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Started: 2004-04-29 19:35:52

Submitted: 2004-04-29 20:24:22

Visibility: World-readable

If you want a good laugh, and you're of a generally left-leaning political bent, go to the DOJ's website and take a good look at the top item. (Just in case it changes at some point in the future, it's a link to this site.)

I got a rather interesting piece of mail today -- a massive envelope from the Department of Justice containing a letter informing me that my Phase I test was scheduled for 0800 Wednesday morning, 19 May 2004, at the FBI's Denver field office, and two large booklets describing the Special Agent application procedure and an algebra review for one of the three portions of the test.

Back in November, while my employment situation was significantly more uncertain, I wandered over to fbi.gov and filled out an online job application. (I was bored while waiting for Alias to begin, and I had just read an article pointing out that the FBI was in desperate need of computer people and was even going as far as to waive the normal two-year-experience requirement.) A speedy five months later, they finally got around to processing my application and decided I was worthy to take the first interview stage, which takes the form of a standardized test to determine my cognitive ability and other less-obvious characteristics.

These days I obviously have a job (and it'll actually be getting a little more entertaining in the near future; with any luck, I'll be able to do some embedded Linux development) that's a good deal closer to my field than being a Special Agent... but having the same title as Fox Mulder could be entertaining. A GS 10's pay isn't great (a little less than my current salary), but I suspect the benefits are better. (And being an employee of the FBI would, most likely, immediately subject me to a pre-emptory challenge by any competent defense team.)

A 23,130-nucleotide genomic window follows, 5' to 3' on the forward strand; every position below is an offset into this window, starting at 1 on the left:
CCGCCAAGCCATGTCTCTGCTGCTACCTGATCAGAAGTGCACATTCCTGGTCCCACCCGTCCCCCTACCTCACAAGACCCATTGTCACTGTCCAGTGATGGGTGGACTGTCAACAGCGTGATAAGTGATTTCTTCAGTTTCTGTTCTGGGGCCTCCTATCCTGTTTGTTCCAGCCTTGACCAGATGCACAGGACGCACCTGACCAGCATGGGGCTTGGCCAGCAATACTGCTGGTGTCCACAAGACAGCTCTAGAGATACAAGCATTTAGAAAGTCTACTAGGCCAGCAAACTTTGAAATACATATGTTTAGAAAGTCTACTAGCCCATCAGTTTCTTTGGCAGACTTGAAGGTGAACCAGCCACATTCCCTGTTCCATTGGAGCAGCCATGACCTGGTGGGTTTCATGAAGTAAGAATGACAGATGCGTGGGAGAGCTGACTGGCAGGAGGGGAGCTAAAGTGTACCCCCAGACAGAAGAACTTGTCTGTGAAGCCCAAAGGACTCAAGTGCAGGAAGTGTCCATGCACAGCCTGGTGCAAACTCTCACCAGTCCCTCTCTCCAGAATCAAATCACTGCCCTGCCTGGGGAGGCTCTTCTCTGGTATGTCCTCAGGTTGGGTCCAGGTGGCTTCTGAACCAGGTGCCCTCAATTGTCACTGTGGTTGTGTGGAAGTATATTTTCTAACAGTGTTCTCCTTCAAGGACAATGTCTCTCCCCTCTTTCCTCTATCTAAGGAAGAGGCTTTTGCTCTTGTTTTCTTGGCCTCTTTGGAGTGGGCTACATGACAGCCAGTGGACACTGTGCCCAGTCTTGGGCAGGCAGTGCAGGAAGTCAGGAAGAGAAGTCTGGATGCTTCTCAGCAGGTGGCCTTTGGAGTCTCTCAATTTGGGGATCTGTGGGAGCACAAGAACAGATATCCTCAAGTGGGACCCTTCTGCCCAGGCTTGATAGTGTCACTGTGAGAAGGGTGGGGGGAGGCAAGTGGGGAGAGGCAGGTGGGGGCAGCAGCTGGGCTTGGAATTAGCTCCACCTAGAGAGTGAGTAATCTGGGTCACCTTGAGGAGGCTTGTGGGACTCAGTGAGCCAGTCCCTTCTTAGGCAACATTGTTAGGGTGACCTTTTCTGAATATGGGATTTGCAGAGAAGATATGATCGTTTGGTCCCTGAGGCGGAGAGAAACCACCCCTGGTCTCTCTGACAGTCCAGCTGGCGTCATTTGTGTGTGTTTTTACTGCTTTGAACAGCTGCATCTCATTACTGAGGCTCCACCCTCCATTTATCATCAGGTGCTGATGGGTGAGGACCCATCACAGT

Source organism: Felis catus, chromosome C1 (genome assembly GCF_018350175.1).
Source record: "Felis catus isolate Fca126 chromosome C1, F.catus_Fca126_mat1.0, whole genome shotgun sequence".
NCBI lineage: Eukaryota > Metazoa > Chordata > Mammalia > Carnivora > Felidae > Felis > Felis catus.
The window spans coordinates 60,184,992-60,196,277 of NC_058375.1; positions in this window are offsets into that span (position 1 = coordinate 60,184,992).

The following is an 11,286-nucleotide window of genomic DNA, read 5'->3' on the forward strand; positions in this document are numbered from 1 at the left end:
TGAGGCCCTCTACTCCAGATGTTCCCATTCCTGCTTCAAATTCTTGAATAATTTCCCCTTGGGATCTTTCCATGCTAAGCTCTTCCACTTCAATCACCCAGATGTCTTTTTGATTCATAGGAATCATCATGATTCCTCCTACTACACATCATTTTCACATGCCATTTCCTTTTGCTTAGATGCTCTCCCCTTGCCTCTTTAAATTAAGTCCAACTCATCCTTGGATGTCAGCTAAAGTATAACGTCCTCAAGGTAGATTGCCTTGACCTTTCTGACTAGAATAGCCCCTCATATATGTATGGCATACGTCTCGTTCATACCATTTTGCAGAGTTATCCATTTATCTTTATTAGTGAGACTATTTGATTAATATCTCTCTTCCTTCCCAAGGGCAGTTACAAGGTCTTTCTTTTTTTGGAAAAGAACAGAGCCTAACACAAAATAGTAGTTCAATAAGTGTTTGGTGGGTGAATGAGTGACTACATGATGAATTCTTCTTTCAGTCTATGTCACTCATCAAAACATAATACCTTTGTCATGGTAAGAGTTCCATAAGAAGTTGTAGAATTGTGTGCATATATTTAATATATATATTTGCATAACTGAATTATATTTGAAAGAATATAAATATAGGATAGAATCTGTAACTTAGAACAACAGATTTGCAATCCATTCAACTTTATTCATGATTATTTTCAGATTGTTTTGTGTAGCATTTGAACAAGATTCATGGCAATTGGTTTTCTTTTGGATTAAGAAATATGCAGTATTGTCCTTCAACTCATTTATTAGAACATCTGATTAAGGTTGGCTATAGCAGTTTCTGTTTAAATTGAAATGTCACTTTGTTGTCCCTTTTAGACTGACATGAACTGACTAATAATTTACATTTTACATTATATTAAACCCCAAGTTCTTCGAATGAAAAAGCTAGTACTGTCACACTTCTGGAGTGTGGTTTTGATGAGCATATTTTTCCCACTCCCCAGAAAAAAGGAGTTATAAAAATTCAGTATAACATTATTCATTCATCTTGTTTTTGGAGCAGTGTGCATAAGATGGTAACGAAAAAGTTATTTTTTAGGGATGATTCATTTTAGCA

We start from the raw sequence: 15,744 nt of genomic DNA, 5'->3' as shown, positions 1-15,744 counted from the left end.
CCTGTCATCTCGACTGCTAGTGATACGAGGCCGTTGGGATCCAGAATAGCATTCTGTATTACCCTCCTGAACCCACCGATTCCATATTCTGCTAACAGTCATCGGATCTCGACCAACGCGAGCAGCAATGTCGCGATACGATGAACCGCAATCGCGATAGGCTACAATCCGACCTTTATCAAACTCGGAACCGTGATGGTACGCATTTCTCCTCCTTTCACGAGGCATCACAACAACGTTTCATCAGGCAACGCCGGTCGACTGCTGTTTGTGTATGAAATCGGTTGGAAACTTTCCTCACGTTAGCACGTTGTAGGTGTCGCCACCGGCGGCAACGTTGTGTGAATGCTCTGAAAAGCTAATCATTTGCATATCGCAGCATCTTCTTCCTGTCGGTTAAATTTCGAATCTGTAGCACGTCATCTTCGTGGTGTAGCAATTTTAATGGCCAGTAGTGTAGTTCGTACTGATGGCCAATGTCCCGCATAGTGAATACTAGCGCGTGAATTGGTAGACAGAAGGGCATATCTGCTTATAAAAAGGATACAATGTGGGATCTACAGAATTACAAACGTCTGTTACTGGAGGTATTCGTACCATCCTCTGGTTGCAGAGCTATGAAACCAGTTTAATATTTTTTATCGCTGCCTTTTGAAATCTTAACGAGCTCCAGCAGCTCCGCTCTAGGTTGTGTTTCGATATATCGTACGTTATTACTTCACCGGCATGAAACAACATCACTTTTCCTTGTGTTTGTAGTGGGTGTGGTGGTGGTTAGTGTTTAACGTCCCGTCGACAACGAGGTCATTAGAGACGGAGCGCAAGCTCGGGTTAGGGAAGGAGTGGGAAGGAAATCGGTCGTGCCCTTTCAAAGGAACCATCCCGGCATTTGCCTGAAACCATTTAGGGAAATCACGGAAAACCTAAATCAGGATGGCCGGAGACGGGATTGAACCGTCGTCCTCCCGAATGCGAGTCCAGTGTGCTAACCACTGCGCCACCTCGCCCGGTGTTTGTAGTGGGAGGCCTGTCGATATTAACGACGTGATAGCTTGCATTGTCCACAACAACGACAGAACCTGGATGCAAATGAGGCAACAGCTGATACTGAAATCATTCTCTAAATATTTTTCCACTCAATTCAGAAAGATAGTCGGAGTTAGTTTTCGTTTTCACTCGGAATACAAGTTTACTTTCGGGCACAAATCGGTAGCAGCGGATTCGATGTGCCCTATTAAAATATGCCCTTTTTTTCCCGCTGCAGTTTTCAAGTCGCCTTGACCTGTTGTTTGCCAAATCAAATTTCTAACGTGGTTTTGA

I'm tempted to show up just for the hell of it; this isn't a direction I contemplated my career might go, but I think I could enjoy it. On the other hand, I can think of far more amusing ways to spend half a vacation day.

I eagerly await your shocked horror.

Bitscape, age 26, is a highly sought white hat hacker and an agent of
social subversion. An avid fan of salsa, developer-centric web design,
and cheesy pop music, Bitscape co-creates a world of love and
acceptance by sharing his vision. He enjoys helping low-tech firms
define their offline strategy, and he's advised many anonymous
unknowns, including the homeless on Pearl Street, escaped mental
patients, and hookers on East Colfax. As an aspiring web bum, he
applies his knowledge to a community venture, the Content Collective.
Bitscape resides in Westminster, Colorado, but may soon be moving into
a van down by the river. For speaking arrangements, don't bother
calling. Your bits will be lost in the noise.
- Bitscape's Lounge splash screen, October 2002